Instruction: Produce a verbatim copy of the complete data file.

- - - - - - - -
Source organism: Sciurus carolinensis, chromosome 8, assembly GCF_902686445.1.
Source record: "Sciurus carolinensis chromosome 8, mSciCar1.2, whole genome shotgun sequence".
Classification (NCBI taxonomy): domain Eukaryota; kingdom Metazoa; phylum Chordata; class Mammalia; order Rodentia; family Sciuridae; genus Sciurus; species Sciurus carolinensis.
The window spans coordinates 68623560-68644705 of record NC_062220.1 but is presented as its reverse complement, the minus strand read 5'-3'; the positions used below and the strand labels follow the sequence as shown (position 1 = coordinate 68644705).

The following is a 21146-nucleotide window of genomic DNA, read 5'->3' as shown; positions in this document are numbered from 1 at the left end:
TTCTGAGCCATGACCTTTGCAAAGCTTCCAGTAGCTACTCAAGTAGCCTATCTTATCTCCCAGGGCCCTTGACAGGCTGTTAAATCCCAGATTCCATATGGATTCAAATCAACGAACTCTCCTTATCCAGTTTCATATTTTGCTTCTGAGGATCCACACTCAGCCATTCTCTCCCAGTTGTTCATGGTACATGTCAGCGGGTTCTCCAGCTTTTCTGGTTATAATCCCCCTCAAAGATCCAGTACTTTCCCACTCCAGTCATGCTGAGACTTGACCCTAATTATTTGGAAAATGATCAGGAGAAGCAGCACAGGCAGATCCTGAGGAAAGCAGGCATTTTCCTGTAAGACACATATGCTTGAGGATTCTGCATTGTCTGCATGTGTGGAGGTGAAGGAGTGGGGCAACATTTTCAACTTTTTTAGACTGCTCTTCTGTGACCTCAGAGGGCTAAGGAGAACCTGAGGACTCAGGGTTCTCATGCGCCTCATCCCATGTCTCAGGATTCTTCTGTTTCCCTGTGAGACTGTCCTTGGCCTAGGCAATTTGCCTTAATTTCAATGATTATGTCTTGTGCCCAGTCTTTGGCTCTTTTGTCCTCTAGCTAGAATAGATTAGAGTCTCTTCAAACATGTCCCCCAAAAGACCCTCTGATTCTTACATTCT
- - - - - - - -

Source organism: Sciurus carolinensis, chromosome 8, assembly GCF_902686445.1.
Source record: "Sciurus carolinensis chromosome 8, mSciCar1.2, whole genome shotgun sequence".
Classification (NCBI taxonomy): domain Eukaryota; kingdom Metazoa; phylum Chordata; class Mammalia; order Rodentia; family Sciuridae; genus Sciurus; species Sciurus carolinensis.
The window spans coordinates 68623560-68644705 of record NC_062220.1 but is presented as its reverse complement, the minus strand read 5'-3'; the positions used below and the strand labels follow the sequence as shown (position 1 = coordinate 68644705).

The following is a 21146-nucleotide window of genomic DNA, read 5'->3' as shown; positions in this document are numbered from 1 at the left end:
TTCTGAGCCATGACCTTTGCAAAGCTTCCAGTAGCTACTCAAGTAGCCTATCTTATCTCCCAGGGCCCTTGACAGGCTGTTAAATCCCAGATTCCATATGGATTCAAATCAACGAACTCTCCTTATCCAGTTTCATATTTTGCTTCTGAGGATCCACACTCAGCCATTCTCTCCCAGTTGTTCATGGTACATGTCAGCGGGTTCTCCAGCTTTTCTGGTTATAATCCCCCTCAAAGATCCAGTACTTTCCCACTCCAGTCATGCTGAGACTTGACCCTAATTATTTGGAAAATGATCAGGAGAAGCAGCACAGGCAGATCCTGAGGAAAGCAGGCATTTTCCTGTAAGACACATATGCTTGAGGATTCTGCATTGTCTGCATGTGTGGAGGTGAAGGAGTGGGGCAACATTTTCAACTTTTTTAGACTGCTCTTCTGTGACCTCAGAGGGCTAAGGAGAACCTGAGGACTCAGGGTTCTCATGCGCCTCATCCCATGTCTCAGGATTCTTCTGTTTCCCTGTGAGACTGTCCTTGGCCTAGGCAATTTGCCTTAATTTCAATGATTATGTCTTGTGCCCAGTCTTTGGCTCTTTTGTCCTCTAGCTAGAATAGATTAGAGTCTCTTCAAACATGTCCCCCAAAAGACCCTCTGATTCTTACATTCT